7 Ways Meditation Helps the Brain By Mike Bundran

 

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“Meditation and brain research continue gaining popularity worldwide. New studies emerge revealing new benefits of meditation. For some, it’s just ancient benefits now confirmed by science.

 

 

The practice seems to have incredible neurological benefits. For instance, it changes the grey matter volume and enhances brain connectivity. How true are these claims?

 

 

Here are some of the most amazing studies showing the potential impact of meditation on our brains.

1. Preserves the aging brain

Long-term meditators have more preserved brains as compared to non-mediators with age according to UCLA. The study found that long-term meditation participants had more grey matter volume than non-mediators. However, older mediators had smaller volume loss than young meditators. Nonetheless, it wasn’t as pronounced as that of non-mediators.

The study also found that the effect was not just located on the part of the brain associated with meditation. Instead, it was widespread throughout the entire brain.

 

 

2. Reduces mind-wandering and self-referential thoughts

Mind wandering is usually associated with worrying, ruminating and being unhappy. Most people want to dial it down. A study by Yale University discovered that mindfulness meditation reduces the brain network responsible for self-referential thoughts and mind-wandering. Although mind-wandering is often associated with creativity, too much of it is a stress-increaser.

 

3. Reduces symptoms of depression, pain, and anxiety

Meditation is an essential type of brain training that increases awareness. It’s not just about sitting down in a quiet place and doing nothing. Although it’s not the magic bullet for curing depression, it helps in managing symptoms.

In 2014, Johns Hopkins reviewed the relationship between meditation and its capability to decrease pain, anxiety and depression symptoms. The results showed that the effect of meditation was moderate. In fact, the same effect as that of antidepressants, which is 0.3.

4. Changes in brain structure

Mindfulness meditation can change the brain’s structure. A 2011 Harvard study found that eight weeks of mindfulness-based stress reduction (MBSR) enhances cortical thickness in the hippocampus, part of the brain that regulates learning and memory.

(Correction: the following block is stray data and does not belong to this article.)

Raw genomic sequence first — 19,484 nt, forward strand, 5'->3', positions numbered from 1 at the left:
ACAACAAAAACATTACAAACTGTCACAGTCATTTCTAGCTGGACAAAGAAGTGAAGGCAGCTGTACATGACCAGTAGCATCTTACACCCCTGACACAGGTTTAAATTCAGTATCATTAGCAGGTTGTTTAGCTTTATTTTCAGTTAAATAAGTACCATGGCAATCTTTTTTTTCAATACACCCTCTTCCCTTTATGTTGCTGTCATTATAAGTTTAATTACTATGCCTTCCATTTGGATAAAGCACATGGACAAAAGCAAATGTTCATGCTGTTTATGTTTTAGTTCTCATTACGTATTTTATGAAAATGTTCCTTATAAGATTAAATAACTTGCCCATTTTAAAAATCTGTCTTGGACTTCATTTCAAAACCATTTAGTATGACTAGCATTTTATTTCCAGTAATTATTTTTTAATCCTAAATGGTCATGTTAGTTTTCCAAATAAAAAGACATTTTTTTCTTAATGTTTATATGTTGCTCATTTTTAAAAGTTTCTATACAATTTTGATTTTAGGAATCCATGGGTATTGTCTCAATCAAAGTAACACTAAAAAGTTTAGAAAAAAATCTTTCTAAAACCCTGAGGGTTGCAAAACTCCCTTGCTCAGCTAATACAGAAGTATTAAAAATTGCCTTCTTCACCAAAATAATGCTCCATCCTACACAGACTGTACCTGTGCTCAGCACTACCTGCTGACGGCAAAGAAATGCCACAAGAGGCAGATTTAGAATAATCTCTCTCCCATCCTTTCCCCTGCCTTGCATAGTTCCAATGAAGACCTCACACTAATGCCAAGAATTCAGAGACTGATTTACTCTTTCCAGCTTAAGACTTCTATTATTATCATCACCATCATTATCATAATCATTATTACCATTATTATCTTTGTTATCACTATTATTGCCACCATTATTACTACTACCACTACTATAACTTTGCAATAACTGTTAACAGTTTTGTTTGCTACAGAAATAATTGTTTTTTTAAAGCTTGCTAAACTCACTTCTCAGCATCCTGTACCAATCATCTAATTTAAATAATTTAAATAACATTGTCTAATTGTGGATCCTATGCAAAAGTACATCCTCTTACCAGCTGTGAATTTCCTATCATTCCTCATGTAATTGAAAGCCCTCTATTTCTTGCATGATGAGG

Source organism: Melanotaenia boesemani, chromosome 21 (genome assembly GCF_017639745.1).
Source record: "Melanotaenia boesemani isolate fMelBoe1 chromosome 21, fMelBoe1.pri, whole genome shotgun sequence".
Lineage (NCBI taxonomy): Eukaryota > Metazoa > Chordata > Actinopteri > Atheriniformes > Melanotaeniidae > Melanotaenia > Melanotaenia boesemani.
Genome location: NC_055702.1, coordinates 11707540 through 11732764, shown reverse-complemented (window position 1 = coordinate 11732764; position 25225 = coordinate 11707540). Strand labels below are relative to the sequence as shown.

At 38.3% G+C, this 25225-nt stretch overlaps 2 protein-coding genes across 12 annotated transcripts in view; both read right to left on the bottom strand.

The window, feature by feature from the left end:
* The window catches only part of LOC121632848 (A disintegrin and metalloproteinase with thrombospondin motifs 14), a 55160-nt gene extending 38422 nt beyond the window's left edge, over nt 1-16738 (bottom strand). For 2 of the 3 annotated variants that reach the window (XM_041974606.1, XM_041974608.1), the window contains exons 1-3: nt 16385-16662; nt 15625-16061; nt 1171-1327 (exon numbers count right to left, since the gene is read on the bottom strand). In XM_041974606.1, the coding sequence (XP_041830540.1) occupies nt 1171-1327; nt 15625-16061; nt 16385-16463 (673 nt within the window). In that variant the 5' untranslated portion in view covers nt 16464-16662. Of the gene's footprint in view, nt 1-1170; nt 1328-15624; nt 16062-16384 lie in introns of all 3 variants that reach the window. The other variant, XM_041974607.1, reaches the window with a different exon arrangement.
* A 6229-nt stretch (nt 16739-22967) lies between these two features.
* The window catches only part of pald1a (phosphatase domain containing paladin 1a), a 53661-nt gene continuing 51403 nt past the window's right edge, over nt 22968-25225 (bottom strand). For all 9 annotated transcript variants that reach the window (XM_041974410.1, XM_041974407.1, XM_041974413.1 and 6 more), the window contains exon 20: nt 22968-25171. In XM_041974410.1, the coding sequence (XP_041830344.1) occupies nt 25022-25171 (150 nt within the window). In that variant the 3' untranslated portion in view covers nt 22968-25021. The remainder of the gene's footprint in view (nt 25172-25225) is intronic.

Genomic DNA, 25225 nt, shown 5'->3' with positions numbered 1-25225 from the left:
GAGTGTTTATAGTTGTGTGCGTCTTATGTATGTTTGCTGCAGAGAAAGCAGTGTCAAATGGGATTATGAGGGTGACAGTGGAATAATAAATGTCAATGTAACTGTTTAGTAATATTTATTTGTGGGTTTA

MBSR can also reduce brain cell volume in the amygdala, the part responsible for stress, fear, and anxiety. This shows that meditation can also change our feelings and subjective perception, toward an increase in happiness. In addition, the study also found that after meditation, brain changes improved mood and arousals depending on how participants felt.

5. Improves concentration and attention

Concentration difficulties affect millions of grown-ups worldwide with an ADD diagnosis or not. Meditation enhances concentration and attention. A study published in the Psychological Science Journal showed that meditation training assists people to focus and remember in the verbal reasoning section of GRE.

A strong focus is an integral part of meditation. Therefore, it’s no surprise that meditation can improve people’s cognitive skills at work and in school.

6. Reduces social anxiety

Most people meditate to reduce stress. MBSR mentioned earlier, plays a big role in reducing a person’s stress level both mentally and physically. Mindfulness meditation also helps people with social anxiety disorder, as supported by a study at Oxford University.

 

 

 

7. Helps with addiction

Meditation can also help people recovering from addiction since it affects the self-control parts of the brain. One study suggests that people who learn mindfulness are more likely to quit smoking. It’s safe to assume that meditation would be helpful in kicking bad habits in general.

Although meditation isn’t a panacea, evidence shows that it can benefit those who practice it regularly.“

One response to this post.

  1. really liked this post Marty. You’re right, meditation isn’t a panacea but can be helpful and a very practical, positive way

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